It’s called California Concrete but it’s not a review of the brutalist buildings of the American west coast. Because to design the sunny panorama of Los Angeles and San Diego were also the numerous skate parks that since the 1970s have multiplied together with the notoriety of sport, determining a strong identity and at the same time marking the history of photography.
A story that has the legendary and that is suggestively told by the two essays that accompany the photographs of Amir Zaki in the book by Tony Hawk and Peter Zellner. It all started in the days of calm, when the surfers, bored, decided to stick the wheels to the tablets to continue training on the street. An event also briefly mentioned in the cult movie Big Wednesday.
But the real turning point is in ’75 when a group of teenagers managed to get finance from a store called Zephyr to take part in some competitions. They took the name of Z-Boys and soon they would invent vertical skateboarding as another movie, Lords of Dogtown, tells.
Summer is torrid, so much so that families are forced to ration water and drain the pools, which remain empty. With that rebellious spirit that still characterizes the skater world, the boys are introduced in some villas starting to make their tricks. Their exploits are immortalized by local photographers, marrying perfectly with the milieu of the time. It is the year in which the New Topographics: Photographs of a Man-Altered Landscape exhibition, curated by William Jenkins, explains to the world that photographers have changed their log. It is no longer the curves of nature that sublimate the aesthetic experience, but the artificial landscapes, crudely cultivated and almost amateurish. As a status symbol, swimming pools are bent to emergency and change their use, entering the photographic and sports imagery.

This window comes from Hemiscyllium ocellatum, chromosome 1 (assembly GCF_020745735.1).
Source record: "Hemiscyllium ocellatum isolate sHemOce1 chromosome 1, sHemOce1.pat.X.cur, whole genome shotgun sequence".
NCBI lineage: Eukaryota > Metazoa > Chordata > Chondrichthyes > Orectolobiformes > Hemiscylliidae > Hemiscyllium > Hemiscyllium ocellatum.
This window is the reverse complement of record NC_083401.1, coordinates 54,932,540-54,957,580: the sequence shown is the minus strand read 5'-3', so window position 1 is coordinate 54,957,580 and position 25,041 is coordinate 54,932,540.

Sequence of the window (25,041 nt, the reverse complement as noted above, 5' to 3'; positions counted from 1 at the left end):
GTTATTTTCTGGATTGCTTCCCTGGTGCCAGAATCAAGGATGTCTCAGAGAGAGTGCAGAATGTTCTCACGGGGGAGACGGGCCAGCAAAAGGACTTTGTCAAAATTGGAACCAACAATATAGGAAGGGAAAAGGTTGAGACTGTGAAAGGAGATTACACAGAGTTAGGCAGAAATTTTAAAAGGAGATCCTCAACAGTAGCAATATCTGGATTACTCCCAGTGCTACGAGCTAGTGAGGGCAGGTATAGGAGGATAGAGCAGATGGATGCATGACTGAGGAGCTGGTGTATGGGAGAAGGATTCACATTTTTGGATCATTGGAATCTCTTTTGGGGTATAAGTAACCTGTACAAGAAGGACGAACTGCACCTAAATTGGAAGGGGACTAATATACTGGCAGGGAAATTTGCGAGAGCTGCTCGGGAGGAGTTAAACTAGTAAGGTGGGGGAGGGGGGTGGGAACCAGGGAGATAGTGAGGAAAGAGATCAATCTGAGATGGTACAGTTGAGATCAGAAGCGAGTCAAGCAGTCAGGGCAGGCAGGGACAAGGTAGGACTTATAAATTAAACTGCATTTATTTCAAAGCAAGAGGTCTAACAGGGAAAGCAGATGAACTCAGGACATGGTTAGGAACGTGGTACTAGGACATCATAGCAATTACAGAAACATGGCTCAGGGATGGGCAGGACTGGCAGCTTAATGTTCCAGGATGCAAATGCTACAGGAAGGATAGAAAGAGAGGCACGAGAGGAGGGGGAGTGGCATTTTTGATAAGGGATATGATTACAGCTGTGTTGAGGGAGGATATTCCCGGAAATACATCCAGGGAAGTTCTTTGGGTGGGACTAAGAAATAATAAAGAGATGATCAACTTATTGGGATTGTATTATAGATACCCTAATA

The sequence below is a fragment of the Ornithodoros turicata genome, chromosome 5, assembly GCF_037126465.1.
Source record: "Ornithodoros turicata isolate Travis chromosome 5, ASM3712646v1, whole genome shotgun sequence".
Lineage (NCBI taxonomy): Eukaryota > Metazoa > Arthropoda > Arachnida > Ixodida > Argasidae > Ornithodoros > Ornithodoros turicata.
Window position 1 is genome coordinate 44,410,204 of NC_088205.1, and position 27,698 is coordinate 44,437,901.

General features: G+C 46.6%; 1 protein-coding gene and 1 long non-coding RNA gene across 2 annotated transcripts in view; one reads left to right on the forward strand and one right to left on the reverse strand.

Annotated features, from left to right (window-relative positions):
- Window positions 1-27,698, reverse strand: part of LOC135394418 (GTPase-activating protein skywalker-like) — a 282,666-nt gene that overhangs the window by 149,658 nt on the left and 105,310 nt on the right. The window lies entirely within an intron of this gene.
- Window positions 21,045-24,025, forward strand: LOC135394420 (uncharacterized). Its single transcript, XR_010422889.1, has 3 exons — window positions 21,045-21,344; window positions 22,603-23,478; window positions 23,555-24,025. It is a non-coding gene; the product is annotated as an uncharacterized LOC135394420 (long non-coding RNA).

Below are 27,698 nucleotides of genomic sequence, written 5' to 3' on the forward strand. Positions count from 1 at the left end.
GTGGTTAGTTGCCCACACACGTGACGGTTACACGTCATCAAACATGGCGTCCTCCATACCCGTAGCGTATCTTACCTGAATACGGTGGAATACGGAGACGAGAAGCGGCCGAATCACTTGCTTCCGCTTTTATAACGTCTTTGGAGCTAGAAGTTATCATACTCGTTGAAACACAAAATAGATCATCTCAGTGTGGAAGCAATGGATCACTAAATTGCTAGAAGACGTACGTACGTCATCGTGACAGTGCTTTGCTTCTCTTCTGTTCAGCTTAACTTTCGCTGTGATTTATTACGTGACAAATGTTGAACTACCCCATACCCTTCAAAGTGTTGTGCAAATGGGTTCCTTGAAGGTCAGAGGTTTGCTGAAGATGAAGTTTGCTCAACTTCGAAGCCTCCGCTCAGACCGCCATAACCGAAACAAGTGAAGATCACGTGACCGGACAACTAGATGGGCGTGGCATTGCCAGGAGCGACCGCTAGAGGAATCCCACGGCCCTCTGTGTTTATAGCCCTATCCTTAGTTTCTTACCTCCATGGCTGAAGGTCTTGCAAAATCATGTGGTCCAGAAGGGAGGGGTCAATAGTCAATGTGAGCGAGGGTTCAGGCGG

Forty years later, the collection of Amir Zaki now has the responsibility of documenting what has become in effect one of the characteristic features of California. They are parks where the photographer himself grew up, or where Tony Hawk developed his latest numbers. The technique chosen recalls at first sight that of a master of analogical experimentation: David Hockney. In fact, Amir combines a series of shots made with telephoto lenses, thus eliminating distortion but still having a wide viewing angle, two things that are usually mutually exclusive. But Amir, unlike the British artist, does not show the collage, and eliminates any distraction, starting with the human figures. No guys with baggy pants and caps in reverse, no epic fail and epic wins. Only the space, taken from the inside in the morning light, as from the point of view of a solitary skater. Concrete curves dug into the ground. Volumes that rise. An anti-architecture, as Amir calls it, which leaves room for imagination, inventiveness and fun.